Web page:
Solutions for keeping utility bills down during extreme weather
11:56 AM, Aug 30, 2013
KANSAS CITY, Kan. - For many homeowners, turning on an air conditioner in the summer and the heater in the winter means big bills.
But local home auditor Mary English, owner of Small Steps Energy Solutions, LLC, says homeowners don't have to make the choice between staying cool or paying a high bill. Likewise, she said, they don't have to freeze in the winter or pay a high gas bill to stay warm.
"We've just grown up thinking that we need to live in uncomfortable houses; pile on blankets in the winter and space heaters because that's just how houses are," English said. "We're here to say, ‘No, that's not the way it is, it doesn't have to be that way.' There are upgrades that you can do that will impact your comfort and going to impact your health."
As a home energy auditor, English examines a home from top to bottom, outside and inside. She looks at the energy usage and whether the home is running efficiently.
"One of the largest chunks of energy waste through the house is the system," English said.
At Jennie Mae's home in Kansas City, Kan., English found some problems that are costing Mae a lot of money.
"$250 was my last month and I keep my thermostat at 80 degrees," Mae said.
It is a monthly electric bill that English calls astronomical for a home that size.
Using an infrared sensor, English found a number of hot spots in Mae's house. The hot spots show areas where there is poor or no insulation, so nothing is trapping the cool air-conditioned air inside the house.
She found the original part of the house had no insulation in the walls. The addition to the house, Mae's dining room and master bedroom, was built on a crawl space. The crawl space was not constructed correctly, English said, and had poor insulation.
"The fiberglass batts in the floor are installed backwards," said English. "They're falling down and they're gapped so there's unfortunately, no insulation underneath this floor."
English also found hot spots along the ceiling. One peek in the attic revealed holes in the insulation, so air is leaking out of the top of her house.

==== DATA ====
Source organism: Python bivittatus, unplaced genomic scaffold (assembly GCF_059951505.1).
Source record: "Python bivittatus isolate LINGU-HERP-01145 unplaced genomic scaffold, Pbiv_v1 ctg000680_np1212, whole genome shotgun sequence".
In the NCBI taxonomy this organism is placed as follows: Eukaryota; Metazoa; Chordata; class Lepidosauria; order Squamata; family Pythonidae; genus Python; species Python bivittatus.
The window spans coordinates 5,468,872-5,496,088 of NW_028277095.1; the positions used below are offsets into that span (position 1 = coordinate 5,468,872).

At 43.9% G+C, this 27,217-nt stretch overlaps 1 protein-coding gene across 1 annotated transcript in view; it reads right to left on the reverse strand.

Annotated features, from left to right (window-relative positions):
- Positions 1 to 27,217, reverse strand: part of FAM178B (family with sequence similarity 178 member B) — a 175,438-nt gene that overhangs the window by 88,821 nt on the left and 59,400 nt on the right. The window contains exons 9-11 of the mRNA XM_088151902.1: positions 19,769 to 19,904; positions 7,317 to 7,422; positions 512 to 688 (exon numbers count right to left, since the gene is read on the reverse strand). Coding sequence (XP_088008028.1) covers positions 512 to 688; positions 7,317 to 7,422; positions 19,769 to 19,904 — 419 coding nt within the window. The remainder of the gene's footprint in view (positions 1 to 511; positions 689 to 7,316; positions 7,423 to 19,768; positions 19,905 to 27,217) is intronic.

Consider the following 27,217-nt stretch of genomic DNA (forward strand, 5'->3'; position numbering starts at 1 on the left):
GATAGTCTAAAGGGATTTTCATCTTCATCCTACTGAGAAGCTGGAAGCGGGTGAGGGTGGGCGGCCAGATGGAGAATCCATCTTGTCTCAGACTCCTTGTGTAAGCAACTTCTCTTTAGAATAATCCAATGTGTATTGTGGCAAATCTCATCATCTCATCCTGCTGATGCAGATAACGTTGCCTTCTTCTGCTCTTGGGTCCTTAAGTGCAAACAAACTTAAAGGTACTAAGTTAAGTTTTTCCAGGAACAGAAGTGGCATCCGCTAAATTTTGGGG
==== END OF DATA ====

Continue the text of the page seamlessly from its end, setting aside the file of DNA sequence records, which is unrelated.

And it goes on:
"It's insulated with fiberglass batts that are not the right size and are rolled and crunched and incorrectly installed," English said.
By properly installing insulation, English said Mae should be able to immediately start saving money on her bills.
But, English found some other issues as well. One of which can cause health problems, too.
"There are studies through the EPA and Dept. of Energy that show leaky duct work in a leaky house can be negatively impacting your health or your family," English said.
She said fixing leaky ducts is something Mae can do herself.
"It's a little boring, maybe, going into your basement and taping your duct work with foil tape," she said. "But that's something that a homeowner, for example, can do right away."
English also tested Mae's equipment, like her heater and water heater, for leaks. Once she has identified all the problems, she will issue recommendations.
Mae said this is a house she fell in love with from the first moment she stepped inside. So she's hoping by implementing some of the recommendations, she will start to save money.
"Bills are always great to get lower, if I can," she said.
Currently in Missouri, there's a program that can give a homeowner up to $1,200 back on their electric and gas bills if they make certain improvements to their house.
To learn what the program requires and whether you qualify, visit: http://www.hpwes.net/